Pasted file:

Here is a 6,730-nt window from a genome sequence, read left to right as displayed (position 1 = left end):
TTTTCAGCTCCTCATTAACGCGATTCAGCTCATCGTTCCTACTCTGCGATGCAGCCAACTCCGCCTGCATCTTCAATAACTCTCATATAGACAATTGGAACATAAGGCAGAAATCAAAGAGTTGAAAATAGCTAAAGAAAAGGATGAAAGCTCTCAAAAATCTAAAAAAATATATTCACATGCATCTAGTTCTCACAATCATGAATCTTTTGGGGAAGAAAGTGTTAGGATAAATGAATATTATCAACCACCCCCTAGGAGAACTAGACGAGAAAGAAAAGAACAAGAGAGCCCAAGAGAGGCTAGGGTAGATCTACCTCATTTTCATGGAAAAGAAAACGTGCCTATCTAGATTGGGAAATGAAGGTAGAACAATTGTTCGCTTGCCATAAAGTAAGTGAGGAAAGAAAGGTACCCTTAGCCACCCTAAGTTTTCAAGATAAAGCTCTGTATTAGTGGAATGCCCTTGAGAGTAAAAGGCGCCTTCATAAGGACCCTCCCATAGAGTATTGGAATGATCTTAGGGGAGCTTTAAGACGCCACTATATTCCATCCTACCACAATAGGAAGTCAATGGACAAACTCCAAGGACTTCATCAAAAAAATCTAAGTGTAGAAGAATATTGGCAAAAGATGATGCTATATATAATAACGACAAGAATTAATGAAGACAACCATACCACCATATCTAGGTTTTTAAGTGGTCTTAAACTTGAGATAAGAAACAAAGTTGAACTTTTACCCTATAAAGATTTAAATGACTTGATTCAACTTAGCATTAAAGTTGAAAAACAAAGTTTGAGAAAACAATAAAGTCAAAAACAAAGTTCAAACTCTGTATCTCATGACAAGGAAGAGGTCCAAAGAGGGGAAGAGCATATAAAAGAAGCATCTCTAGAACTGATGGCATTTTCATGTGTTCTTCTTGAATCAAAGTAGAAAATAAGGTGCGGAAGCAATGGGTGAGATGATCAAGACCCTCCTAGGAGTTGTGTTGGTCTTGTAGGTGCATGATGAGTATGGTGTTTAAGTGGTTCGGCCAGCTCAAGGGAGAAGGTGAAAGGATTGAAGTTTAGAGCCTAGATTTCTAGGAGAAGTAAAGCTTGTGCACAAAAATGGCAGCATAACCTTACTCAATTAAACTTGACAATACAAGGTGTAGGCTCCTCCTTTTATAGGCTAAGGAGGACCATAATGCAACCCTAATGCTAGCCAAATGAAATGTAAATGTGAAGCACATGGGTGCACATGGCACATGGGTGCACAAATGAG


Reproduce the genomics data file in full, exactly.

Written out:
Here is a 6,730-nt window from a genome sequence, read left to right as displayed (position 1 = left end):
TTTTCAGCTCCTCATTAACGCGATTCAGCTCATCGTTCCTACTCTGCGATGCAGCCAACTCCGCCTGCATCTTCAATAACTCTCATATAGACAATTGGAACATAAGGCAGAAATCAAAGAGTTGAAAATAGCTAAAGAAAAGGATGAAAGCTCTCAAAAATCTAAAAAAATATATTCACATGCATCTAGTTCTCACAATCATGAATCTTTTGGGGAAGAAAGTGTTAGGATAAATGAATATTATCAACCACCCCCTAGGAGAACTAGACGAGAAAGAAAAGAACAAGAGAGCCCAAGAGAGGCTAGGGTAGATCTACCTCATTTTCATGGAAAAGAAAACGTGCCTATCTAGATTGGGAAATGAAGGTAGAACAATTGTTCGCTTGCCATAAAGTAAGTGAGGAAAGAAAGGTACCCTTAGCCACCCTAAGTTTTCAAGATAAAGCTCTGTATTAGTGGAATGCCCTTGAGAGTAAAAGGCGCCTTCATAAGGACCCTCCCATAGAGTATTGGAATGATCTTAGGGGAGCTTTAAGACGCCACTATATTCCATCCTACCACAATAGGAAGTCAATGGACAAACTCCAAGGACTTCATCAAAAAAATCTAAGTGTAGAAGAATATTGGCAAAAGATGATGCTATATATAATAACGACAAGAATTAATGAAGACAACCATACCACCATATCTAGGTTTTTAAGTGGTCTTAAACTTGAGATAAGAAACAAAGTTGAACTTTTACCCTATAAAGATTTAAATGACTTGATTCAACTTAGCATTAAAGTTGAAAAACAAAGTTTGAGAAAACAATAAAGTCAAAAACAAAGTTCAAACTCTGTATCTCATGACAAGGAAGAGGTCCAAAGAGGGGAAGAGCATATAAAAGAAGCATCTCTAGAACTGATGGCATTTTCATGTGTTCTTCTTGAATCAAAGTAGAAAATAAGGTGCGGAAGCAATGGGTGAGATGATCAAGACCCTCCTAGGAGTTGTGTTGGTCTTGTAGGTGCATGATGAGTATGGTGTTTAAGTGGTTCGGCCAGCTCAAGGGAGAAGGTGAAAGGATTGAAGTTTAGAGCCTAGATTTCTAGGAGAAGTAAAGCTTGTGCACAAAAATGGCAGCATAACCTTACTCAATTAAACTTGACAATACAAGGTGTAGGCTCCTCCTTTTATAGGCTAAGGAGGACCATAATGCAACCCTAATGCTAGCCAAATGAAATGTAAATGTGAAGCACATGGGTGCACATGGCACATGGGTGCACAAATGAG